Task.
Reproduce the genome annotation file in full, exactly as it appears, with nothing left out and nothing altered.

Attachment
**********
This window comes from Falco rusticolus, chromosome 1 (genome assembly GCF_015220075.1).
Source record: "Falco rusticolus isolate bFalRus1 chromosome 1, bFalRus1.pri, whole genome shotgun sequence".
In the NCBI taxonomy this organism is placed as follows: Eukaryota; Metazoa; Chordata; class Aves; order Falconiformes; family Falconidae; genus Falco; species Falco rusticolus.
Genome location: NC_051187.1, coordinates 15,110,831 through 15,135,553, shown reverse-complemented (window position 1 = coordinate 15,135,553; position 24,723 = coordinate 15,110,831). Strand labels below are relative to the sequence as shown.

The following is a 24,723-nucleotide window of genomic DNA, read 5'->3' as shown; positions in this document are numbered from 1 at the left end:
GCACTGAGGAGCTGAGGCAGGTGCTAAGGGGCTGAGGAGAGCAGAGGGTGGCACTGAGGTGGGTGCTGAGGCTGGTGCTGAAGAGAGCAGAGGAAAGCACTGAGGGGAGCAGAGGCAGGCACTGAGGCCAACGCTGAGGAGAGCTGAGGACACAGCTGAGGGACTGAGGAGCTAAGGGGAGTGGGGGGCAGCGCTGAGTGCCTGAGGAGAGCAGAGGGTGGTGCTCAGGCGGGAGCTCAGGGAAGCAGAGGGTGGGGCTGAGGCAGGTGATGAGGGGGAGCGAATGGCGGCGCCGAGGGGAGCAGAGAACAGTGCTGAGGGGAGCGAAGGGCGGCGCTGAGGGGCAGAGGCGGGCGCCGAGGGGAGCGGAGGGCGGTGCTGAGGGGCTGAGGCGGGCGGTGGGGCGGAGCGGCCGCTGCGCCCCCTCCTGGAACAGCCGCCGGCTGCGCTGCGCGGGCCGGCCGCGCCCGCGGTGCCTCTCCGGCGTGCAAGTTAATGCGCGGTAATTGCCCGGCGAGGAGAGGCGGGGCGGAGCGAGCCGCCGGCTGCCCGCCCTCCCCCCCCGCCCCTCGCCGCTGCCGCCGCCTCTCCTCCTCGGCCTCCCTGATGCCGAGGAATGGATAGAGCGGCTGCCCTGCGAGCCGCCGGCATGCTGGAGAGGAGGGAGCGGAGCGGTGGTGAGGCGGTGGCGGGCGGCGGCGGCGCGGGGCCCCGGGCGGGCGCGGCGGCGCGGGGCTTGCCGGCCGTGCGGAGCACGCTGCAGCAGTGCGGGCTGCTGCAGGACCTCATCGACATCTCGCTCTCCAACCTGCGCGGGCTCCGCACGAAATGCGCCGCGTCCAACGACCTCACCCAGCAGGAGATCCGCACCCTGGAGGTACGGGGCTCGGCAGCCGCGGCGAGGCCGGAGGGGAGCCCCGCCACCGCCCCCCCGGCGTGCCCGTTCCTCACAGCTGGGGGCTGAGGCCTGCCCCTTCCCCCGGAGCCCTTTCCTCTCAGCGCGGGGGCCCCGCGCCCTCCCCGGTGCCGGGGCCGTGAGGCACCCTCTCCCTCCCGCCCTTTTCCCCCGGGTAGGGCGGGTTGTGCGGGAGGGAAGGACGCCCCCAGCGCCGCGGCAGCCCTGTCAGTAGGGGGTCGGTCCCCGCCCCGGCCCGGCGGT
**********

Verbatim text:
This window comes from Falco rusticolus, chromosome 1 (genome assembly GCF_015220075.1).
Source record: "Falco rusticolus isolate bFalRus1 chromosome 1, bFalRus1.pri, whole genome shotgun sequence".
In the NCBI taxonomy this organism is placed as follows: Eukaryota; Metazoa; Chordata; class Aves; order Falconiformes; family Falconidae; genus Falco; species Falco rusticolus.
Genome location: NC_051187.1, coordinates 15,110,831 through 15,135,553, shown reverse-complemented (window position 1 = coordinate 15,135,553; position 24,723 = coordinate 15,110,831). Strand labels below are relative to the sequence as shown.

The following is a 24,723-nucleotide window of genomic DNA, read 5'->3' as shown; positions in this document are numbered from 1 at the left end:
GCACTGAGGAGCTGAGGCAGGTGCTAAGGGGCTGAGGAGAGCAGAGGGTGGCACTGAGGTGGGTGCTGAGGCTGGTGCTGAAGAGAGCAGAGGAAAGCACTGAGGGGAGCAGAGGCAGGCACTGAGGCCAACGCTGAGGAGAGCTGAGGACACAGCTGAGGGACTGAGGAGCTAAGGGGAGTGGGGGGCAGCGCTGAGTGCCTGAGGAGAGCAGAGGGTGGTGCTCAGGCGGGAGCTCAGGGAAGCAGAGGGTGGGGCTGAGGCAGGTGATGAGGGGGAGCGAATGGCGGCGCCGAGGGGAGCAGAGAACAGTGCTGAGGGGAGCGAAGGGCGGCGCTGAGGGGCAGAGGCGGGCGCCGAGGGGAGCGGAGGGCGGTGCTGAGGGGCTGAGGCGGGCGGTGGGGCGGAGCGGCCGCTGCGCCCCCTCCTGGAACAGCCGCCGGCTGCGCTGCGCGGGCCGGCCGCGCCCGCGGTGCCTCTCCGGCGTGCAAGTTAATGCGCGGTAATTGCCCGGCGAGGAGAGGCGGGGCGGAGCGAGCCGCCGGCTGCCCGCCCTCCCCCCCCGCCCCTCGCCGCTGCCGCCGCCTCTCCTCCTCGGCCTCCCTGATGCCGAGGAATGGATAGAGCGGCTGCCCTGCGAGCCGCCGGCATGCTGGAGAGGAGGGAGCGGAGCGGTGGTGAGGCGGTGGCGGGCGGCGGCGGCGCGGGGCCCCGGGCGGGCGCGGCGGCGCGGGGCTTGCCGGCCGTGCGGAGCACGCTGCAGCAGTGCGGGCTGCTGCAGGACCTCATCGACATCTCGCTCTCCAACCTGCGCGGGCTCCGCACGAAATGCGCCGCGTCCAACGACCTCACCCAGCAGGAGATCCGCACCCTGGAGGTACGGGGCTCGGCAGCCGCGGCGAGGCCGGAGGGGAGCCCCGCCACCGCCCCCCCGGCGTGCCCGTTCCTCACAGCTGGGGGCTGAGGCCTGCCCCTTCCCCCGGAGCCCTTTCCTCTCAGCGCGGGGGCCCCGCGCCCTCCCCGGTGCCGGGGCCGTGAGGCACCCTCTCCCTCCCGCCCTTTTCCCCCGGGTAGGGCGGGTTGTGCGGGAGGGAAGGACGCCCCCAGCGCCGCGGCAGCCCTGTCAGTAGGGGGTCGGTCCCCGCCCCGGCCCGGCGGT